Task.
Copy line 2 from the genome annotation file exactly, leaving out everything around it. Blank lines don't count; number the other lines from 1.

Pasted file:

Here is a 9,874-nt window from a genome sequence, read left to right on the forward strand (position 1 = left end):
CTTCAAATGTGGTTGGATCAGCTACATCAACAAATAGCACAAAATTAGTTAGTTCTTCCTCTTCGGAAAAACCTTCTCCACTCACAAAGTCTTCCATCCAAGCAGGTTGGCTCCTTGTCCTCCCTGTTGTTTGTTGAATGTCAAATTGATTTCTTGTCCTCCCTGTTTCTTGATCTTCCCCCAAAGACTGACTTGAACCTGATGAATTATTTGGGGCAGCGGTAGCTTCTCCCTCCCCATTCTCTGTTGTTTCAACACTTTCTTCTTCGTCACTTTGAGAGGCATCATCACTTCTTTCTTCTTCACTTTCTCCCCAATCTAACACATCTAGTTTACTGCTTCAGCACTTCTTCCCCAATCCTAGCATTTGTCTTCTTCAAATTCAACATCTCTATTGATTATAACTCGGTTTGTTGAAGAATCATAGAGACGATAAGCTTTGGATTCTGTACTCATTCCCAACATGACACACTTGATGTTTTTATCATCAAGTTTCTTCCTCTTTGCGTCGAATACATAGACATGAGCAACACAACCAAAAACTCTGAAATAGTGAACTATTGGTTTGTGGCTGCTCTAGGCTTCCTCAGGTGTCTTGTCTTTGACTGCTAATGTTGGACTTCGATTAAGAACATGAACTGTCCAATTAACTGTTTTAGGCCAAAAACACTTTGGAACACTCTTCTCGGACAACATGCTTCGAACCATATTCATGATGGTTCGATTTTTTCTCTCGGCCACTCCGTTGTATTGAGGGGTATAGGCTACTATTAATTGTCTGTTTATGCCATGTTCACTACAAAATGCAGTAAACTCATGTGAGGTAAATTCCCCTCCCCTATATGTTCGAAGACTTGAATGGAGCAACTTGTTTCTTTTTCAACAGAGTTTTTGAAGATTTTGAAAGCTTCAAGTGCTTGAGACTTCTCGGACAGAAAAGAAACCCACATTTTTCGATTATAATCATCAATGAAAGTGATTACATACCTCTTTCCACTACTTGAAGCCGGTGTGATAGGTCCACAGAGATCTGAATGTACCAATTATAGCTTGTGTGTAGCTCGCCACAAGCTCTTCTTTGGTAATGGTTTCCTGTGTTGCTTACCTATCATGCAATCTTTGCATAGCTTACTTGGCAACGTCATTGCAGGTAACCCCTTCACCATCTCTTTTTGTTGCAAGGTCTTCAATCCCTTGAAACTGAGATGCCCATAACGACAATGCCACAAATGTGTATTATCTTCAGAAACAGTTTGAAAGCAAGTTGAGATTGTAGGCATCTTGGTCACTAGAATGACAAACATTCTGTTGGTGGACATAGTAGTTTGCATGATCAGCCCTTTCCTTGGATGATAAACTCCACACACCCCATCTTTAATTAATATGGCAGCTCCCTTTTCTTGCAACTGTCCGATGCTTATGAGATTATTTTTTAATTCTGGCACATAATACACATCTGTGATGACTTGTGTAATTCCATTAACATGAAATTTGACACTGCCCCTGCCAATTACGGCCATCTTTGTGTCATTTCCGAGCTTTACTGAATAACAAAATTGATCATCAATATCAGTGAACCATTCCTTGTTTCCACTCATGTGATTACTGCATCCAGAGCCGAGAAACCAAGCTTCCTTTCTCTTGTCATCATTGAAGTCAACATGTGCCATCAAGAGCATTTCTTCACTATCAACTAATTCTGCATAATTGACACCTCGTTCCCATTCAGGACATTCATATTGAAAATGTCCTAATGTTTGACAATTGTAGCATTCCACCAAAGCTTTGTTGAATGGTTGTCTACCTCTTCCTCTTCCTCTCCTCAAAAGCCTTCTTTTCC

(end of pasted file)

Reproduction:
CTTCAAATGTGGTTGGATCAGCTACATCAACAAATAGCACAAAATTAGTTAGTTCTTCCTCTTCGGAAAAACCTTCTCCACTCACAAAGTCTTCCATCCAAGCAGGTTGGCTCCTTGTCCTCCCTGTTGTTTGTTGAATGTCAAATTGATTTCTTGTCCTCCCTGTTTCTTGATCTTCCCCCAAAGACTGACTTGAACCTGATGAATTATTTGGGGCAGCGGTAGCTTCTCCCTCCCCATTCTCTGTTGTTTCAACACTTTCTTCTTCGTCACTTTGAGAGGCATCATCACTTCTTTCTTCTTCACTTTCTCCCCAATCTAACACATCTAGTTTACTGCTTCAGCACTTCTTCCCCAATCCTAGCATTTGTCTTCTTCAAATTCAACATCTCTATTGATTATAACTCGGTTTGTTGAAGAATCATAGAGACGATAAGCTTTGGATTCTGTACTCATTCCCAACATGACACACTTGATGTTTTTATCATCAAGTTTCTTCCTCTTTGCGTCGAATACATAGACATGAGCAACACAACCAAAAACTCTGAAATAGTGAACTATTGGTTTGTGGCTGCTCTAGGCTTCCTCAGGTGTCTTGTCTTTGACTGCTAATGTTGGACTTCGATTAAGAACATGAACTGTCCAATTAACTGTTTTAGGCCAAAAACACTTTGGAACACTCTTCTCGGACAACATGCTTCGAACCATATTCATGATGGTTCGATTTTTTCTCTCGGCCACTCCGTTGTATTGAGGGGTATAGGCTACTATTAATTGTCTGTTTATGCCATGTTCACTACAAAATGCAGTAAACTCATGTGAGGTAAATTCCCCTCCCCTATATGTTCGAAGACTTGAATGGAGCAACTTGTTTCTTTTTCAACAGAGTTTTTGAAGATTTTGAAAGCTTCAAGTGCTTGAGACTTCTCGGACAGAAAAGAAACCCACATTTTTCGATTATAATCATCAATGAAAGTGATTACATACCTCTTTCCACTACTTGAAGCCGGTGTGATAGGTCCACAGAGATCTGAATGTACCAATTATAGCTTGTGTGTAGCTCGCCACAAGCTCTTCTTTGGTAATGGTTTCCTGTGTTGCTTACCTATCATGCAATCTTTGCATAGCTTACTTGGCAACGTCATTGCAGGTAACCCCTTCACCATCTCTTTTTGTTGCAAGGTCTTCAATCCCTTGAAACTGAGATGCCCATAACGACAATGCCACAAATGTGTATTATCTTCAGAAACAGTTTGAAAGCAAGTTGAGATTGTAGGCATCTTGGTCACTAGAATGACAAACATTCTGTTGGTGGACATAGTAGTTTGCATGATCAGCCCTTTCCTTGGATGATAAACTCCACACACCCCATCTTTAATTAATATGGCAGCTCCCTTTTCTTGCAACTGTCCGATGCTTATGAGATTATTTTTTAATTCTGGCACATAATACACATCTGTGATGACTTGTGTAATTCCATTAACATGAAATTTGACACTGCCCCTGCCAATTACGGCCATCTTTGTGTCATTTCCGAGCTTTACTGAATAACAAAATTGATCATCAATATCAGTGAACCATTCCTTGTTTCCACTCATGTGATTACTGCATCCAGAGCCGAGAAACCAAGCTTCCTTTCTCTTGTCATCATTGAAGTCAACATGTGCCATCAAGAGCATTTCTTCACTATCAACTAATTCTGCATAATTGACACCTCGTTCCCATTCAGGACATTCATATTGAAAATGTCCTAATGTTTGACAATTGTAGCATTCCACCAAAGCTTTGTTGAATGGTTGTCTACCTCTTCCTCTTCCTCTCCTCAAAAGCCTTCTTTTCC